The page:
As new research finds an “alarmingly” high number of business owners remain unaware of Making Tax Digital, a trade body has called for a delay to the tax initiative until 2020/21.
After surveying over 1,1000 business owners just ten months ahead of the government’s flagship tax plan, the British Chambers of Commerce (BCC) found that one in four had never even heard of Making Tax Digital. Two-thirds knew only some details about it.
Meanwhile, just 10% of firms knew “a lot of details” about the switch to a digitised tax system.
What is going to change?
From April 2019, all VAT-registered businesses will have to maintain and submit all VAT records digitally. Of those who are aware of the switch, just 25% have begun making preparations.
Read more about Making Tax Digital:
- Six need-to-know facts to help you prepare for Making Tax Digital
- Making Tax Digital – First draft rules for businesses published
- New Making Tax Digital timetable lifts three million small firms out of transition
The BCC has raised concerns as Making Tax Digital will require business owners to have compatible software in place that can connect to HMRC’s systems via an Application Programming Interface (API). It warned that this is a “much more complex” process for businesses than the current manual VAT returns.
Mike Spicer, director of economics and research at BCC, made the case to delay Making Tax Digital until the 2020/21 tax year for large and small firms.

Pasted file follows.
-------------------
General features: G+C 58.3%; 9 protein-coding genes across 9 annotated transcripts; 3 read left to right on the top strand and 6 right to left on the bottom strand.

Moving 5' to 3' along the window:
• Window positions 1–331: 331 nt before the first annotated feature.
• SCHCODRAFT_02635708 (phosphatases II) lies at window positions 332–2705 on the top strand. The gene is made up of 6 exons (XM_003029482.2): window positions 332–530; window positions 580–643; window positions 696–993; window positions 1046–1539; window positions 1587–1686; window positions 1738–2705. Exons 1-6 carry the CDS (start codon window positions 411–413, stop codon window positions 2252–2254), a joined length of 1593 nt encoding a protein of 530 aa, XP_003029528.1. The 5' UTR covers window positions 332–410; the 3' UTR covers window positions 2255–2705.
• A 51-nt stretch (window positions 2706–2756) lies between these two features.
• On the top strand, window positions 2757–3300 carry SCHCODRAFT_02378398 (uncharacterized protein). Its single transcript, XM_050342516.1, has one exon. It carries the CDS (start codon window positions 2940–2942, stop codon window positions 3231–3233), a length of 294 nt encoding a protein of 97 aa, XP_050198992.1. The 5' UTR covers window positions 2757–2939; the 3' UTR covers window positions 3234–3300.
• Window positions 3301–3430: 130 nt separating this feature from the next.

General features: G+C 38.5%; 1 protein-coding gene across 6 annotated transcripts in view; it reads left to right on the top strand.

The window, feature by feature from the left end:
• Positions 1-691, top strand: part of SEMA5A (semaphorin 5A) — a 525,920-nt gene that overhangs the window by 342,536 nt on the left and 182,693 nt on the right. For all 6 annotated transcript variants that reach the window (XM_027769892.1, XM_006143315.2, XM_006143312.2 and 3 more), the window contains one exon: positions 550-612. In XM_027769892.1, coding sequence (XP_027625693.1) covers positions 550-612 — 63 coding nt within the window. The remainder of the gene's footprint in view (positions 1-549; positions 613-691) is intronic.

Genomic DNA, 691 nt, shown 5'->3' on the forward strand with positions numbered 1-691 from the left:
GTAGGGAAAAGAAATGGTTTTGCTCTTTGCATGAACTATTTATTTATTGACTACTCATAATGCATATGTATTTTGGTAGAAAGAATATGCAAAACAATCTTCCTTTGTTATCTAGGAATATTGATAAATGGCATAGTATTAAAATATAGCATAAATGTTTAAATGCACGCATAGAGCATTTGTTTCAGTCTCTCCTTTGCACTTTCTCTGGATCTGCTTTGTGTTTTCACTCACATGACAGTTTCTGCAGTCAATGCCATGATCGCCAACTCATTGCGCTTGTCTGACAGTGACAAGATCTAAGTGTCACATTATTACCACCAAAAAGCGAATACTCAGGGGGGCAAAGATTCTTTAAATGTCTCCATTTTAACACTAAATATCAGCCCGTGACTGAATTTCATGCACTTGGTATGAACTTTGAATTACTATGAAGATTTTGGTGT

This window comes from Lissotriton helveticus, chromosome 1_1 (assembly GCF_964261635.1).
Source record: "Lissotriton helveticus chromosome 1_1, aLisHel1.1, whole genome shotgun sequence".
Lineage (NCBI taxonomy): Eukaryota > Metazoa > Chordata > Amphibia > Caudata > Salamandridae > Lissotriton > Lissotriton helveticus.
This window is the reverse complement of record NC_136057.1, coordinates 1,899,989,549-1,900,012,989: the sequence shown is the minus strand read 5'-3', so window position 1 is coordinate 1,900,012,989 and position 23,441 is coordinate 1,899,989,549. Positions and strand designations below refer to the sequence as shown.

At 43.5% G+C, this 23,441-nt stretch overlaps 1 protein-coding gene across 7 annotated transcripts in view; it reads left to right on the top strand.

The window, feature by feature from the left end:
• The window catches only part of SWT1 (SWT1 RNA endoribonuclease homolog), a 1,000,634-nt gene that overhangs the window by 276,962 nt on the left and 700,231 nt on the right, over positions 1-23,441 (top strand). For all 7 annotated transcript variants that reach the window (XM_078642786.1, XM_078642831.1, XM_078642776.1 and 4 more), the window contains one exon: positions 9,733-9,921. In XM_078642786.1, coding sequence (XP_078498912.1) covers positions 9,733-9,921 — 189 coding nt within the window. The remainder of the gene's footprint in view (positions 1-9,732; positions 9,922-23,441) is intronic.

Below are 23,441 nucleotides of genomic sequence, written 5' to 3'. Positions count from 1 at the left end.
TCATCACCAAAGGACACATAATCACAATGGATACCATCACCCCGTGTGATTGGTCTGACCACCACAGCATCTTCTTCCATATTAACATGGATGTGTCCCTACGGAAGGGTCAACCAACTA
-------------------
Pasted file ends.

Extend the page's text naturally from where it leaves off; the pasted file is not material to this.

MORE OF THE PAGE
“The government’s aim to modernise the UK’s tax system is admirable, but in view of low business awareness and the impending challenges of Brexit, it would make sense for HMRC to delay the implementation of Making Tax Digital in order to get this change right,” he said in a statement.
“We are concerned that far too many firms still aren’t clear on what Making Tax Digital is, or what it means for their operations.”
“With just months to go before the deadline, these knowledge gaps could make the timeline for change unworkable for many firms.”
The BCC claimed a delay would give HMRC the “breathing space” to engage with businesses and help them ensure the necessary software is in place. Given the timing of the Brexit process – Making Tax Digital is due to rolled-out just days after Britain leaves the EU – the trade body believes a delay would allow HMRC to free-up its capacity.
Spicer added: “Ministers must face up to the reality of the pressures facing HMRC and delay the introduction of Making Tax Digital for all businesses for the next financial year. This would allow the Revenue to focus its immediate attention on supporting businesses through the Brexit process, which must be a key priority.
“When Making Tax Digital is implemented, the acid test will be whether it ultimately creates a simpler and more efficient tax system, or yet more onerous administrative burdens that stifle the growth of UK firms.”
Richard Asquith, vice president of global indirect tax at Avalara, said: “HMRC will be clarifying its Making Tax Digital program at our free Tax Summit in London on 3 October. This will be a great chance for businesses to have some of their concerns addresses by HMRC directly.”
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